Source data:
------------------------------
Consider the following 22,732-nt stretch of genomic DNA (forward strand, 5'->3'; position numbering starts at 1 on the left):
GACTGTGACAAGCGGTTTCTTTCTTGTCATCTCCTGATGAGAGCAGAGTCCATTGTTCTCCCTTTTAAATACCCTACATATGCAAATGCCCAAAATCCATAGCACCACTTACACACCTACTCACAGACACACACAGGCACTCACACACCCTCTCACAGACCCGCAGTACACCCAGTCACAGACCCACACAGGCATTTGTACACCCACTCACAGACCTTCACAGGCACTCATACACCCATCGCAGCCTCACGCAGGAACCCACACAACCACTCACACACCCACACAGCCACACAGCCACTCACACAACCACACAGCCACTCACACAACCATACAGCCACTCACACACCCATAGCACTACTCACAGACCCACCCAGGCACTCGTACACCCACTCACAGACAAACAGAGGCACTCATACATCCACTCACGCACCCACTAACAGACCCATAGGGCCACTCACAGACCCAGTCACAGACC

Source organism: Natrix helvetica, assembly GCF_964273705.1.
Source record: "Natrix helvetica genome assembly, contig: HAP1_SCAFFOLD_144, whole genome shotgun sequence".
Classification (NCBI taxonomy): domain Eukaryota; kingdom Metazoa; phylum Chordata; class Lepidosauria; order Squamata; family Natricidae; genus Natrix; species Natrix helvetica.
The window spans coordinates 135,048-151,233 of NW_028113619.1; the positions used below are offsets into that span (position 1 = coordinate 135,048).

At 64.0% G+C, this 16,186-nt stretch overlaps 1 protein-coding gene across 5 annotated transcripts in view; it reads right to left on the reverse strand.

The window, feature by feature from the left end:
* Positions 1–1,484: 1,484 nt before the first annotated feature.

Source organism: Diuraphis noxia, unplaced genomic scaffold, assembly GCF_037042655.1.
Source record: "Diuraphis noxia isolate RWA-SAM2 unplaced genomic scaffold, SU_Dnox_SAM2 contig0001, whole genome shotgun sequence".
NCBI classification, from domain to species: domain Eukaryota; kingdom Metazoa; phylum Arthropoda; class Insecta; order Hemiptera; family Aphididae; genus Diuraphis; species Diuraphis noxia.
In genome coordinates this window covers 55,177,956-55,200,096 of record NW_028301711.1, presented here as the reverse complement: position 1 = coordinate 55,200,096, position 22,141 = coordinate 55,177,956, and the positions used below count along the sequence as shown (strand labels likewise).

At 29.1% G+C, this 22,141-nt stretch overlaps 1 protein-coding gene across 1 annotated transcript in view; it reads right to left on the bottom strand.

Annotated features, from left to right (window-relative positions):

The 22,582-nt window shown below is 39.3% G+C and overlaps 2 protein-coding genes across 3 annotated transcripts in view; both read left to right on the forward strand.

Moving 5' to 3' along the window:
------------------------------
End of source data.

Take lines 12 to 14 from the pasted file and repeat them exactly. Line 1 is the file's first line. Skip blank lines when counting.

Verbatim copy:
NCBI classification, from domain to species: domain Eukaryota; kingdom Metazoa; phylum Arthropoda; class Insecta; order Hemiptera; family Aphididae; genus Diuraphis; species Diuraphis noxia.
In genome coordinates this window covers 55,177,956-55,200,096 of record NW_028301711.1, presented here as the reverse complement: position 1 = coordinate 55,200,096, position 22,141 = coordinate 55,177,956, and the positions used below count along the sequence as shown (strand labels likewise).

At 29.1% G+C, this 22,141-nt stretch overlaps 1 protein-coding gene across 1 annotated transcript in view; it reads right to left on the bottom strand.